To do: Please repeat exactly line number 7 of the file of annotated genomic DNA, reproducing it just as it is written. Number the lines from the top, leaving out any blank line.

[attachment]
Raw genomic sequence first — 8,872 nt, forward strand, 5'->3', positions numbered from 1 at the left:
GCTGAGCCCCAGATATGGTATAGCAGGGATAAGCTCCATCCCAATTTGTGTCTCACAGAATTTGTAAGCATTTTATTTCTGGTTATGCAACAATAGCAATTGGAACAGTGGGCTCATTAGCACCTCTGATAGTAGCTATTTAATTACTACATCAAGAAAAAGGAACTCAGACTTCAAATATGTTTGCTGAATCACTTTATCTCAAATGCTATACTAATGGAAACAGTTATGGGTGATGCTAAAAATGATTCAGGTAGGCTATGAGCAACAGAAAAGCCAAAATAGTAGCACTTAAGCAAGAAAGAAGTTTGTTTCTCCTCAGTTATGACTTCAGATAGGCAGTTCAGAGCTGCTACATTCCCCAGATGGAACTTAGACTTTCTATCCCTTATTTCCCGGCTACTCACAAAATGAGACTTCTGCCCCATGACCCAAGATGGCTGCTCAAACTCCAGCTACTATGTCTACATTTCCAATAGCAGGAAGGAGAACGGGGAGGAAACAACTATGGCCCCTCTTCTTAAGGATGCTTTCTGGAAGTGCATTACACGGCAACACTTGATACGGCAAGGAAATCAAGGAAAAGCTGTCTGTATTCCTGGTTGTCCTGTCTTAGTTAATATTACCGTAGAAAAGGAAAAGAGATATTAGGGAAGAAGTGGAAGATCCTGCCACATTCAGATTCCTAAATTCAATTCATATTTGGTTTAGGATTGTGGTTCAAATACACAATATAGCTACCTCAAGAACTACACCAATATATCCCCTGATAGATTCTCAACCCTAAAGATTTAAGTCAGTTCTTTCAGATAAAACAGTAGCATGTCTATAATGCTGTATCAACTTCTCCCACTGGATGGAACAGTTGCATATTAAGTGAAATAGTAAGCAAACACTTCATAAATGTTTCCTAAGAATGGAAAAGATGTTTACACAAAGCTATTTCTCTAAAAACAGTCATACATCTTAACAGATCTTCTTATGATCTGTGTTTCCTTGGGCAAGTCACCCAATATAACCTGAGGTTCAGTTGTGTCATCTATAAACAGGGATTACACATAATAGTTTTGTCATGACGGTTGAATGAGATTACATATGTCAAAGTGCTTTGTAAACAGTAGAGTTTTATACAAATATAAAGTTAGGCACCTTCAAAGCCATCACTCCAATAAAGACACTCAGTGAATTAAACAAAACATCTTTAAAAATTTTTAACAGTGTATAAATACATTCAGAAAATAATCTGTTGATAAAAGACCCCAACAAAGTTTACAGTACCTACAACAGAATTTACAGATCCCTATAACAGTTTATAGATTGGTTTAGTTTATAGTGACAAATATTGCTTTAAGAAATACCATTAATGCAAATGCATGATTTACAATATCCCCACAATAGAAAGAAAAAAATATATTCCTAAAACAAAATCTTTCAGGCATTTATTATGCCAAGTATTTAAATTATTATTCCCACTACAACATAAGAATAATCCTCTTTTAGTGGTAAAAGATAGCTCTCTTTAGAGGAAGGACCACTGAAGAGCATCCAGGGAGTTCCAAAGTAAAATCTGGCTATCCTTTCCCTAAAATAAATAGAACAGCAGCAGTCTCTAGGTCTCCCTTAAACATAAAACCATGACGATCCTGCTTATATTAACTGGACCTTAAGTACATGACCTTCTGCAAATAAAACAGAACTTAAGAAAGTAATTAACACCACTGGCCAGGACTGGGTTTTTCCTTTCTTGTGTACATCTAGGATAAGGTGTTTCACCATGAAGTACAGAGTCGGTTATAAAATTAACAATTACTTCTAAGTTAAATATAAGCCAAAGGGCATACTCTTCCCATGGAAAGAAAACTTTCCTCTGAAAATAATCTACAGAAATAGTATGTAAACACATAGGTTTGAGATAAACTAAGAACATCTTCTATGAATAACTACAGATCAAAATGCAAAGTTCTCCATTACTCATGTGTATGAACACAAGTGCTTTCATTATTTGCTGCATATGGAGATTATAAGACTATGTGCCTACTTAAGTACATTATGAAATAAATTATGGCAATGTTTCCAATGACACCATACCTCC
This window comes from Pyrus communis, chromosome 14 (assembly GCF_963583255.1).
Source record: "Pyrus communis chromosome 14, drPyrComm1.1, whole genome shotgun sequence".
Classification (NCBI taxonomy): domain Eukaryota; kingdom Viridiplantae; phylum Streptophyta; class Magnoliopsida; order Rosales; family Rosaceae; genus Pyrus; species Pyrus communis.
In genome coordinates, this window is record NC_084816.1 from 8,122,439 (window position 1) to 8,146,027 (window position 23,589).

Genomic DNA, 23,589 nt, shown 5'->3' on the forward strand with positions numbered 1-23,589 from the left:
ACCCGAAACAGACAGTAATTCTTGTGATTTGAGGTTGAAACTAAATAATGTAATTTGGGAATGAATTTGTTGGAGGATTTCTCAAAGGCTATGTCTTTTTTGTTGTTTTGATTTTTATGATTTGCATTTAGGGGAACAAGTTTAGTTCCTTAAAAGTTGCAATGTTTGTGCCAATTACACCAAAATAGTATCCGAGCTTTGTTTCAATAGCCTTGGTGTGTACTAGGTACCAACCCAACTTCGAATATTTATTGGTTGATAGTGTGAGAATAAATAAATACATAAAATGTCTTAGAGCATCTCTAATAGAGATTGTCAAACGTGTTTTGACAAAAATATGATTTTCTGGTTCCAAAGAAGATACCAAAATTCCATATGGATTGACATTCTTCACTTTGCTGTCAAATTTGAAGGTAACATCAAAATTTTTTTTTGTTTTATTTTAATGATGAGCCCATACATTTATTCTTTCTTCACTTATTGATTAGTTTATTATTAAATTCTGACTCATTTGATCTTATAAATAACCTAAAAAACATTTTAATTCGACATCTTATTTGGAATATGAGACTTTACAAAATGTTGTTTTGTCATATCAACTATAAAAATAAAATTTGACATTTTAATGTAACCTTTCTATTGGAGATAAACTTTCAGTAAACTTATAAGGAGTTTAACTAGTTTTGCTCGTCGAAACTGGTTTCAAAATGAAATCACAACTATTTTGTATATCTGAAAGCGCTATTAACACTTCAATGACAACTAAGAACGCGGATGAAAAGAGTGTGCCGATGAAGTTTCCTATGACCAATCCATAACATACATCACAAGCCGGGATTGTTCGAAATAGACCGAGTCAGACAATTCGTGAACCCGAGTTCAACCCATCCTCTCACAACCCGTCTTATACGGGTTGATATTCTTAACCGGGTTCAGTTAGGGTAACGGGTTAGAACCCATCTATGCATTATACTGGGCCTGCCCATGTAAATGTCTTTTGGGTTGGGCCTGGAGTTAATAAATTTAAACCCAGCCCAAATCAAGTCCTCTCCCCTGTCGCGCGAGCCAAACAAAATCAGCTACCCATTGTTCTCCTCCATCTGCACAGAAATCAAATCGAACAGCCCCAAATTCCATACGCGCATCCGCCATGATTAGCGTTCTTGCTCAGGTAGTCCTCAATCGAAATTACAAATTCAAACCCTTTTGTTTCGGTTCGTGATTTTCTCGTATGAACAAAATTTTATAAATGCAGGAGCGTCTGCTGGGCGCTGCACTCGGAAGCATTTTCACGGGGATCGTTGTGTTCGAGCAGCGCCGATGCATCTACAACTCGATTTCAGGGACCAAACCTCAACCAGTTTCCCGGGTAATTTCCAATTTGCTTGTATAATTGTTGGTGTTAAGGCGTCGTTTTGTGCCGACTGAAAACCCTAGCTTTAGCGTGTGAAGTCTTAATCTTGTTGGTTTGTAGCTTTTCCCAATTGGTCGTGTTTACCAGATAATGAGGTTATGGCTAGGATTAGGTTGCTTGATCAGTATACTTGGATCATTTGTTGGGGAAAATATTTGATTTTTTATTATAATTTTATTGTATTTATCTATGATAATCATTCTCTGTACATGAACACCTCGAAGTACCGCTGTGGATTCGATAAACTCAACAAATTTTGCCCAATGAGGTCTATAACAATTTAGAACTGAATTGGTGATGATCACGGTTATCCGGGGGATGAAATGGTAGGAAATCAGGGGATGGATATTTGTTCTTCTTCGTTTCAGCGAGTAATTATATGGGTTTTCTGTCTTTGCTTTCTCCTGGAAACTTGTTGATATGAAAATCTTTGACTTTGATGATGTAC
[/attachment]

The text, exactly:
Genomic DNA, 23,589 nt, shown 5'->3' on the forward strand with positions numbered 1-23,589 from the left: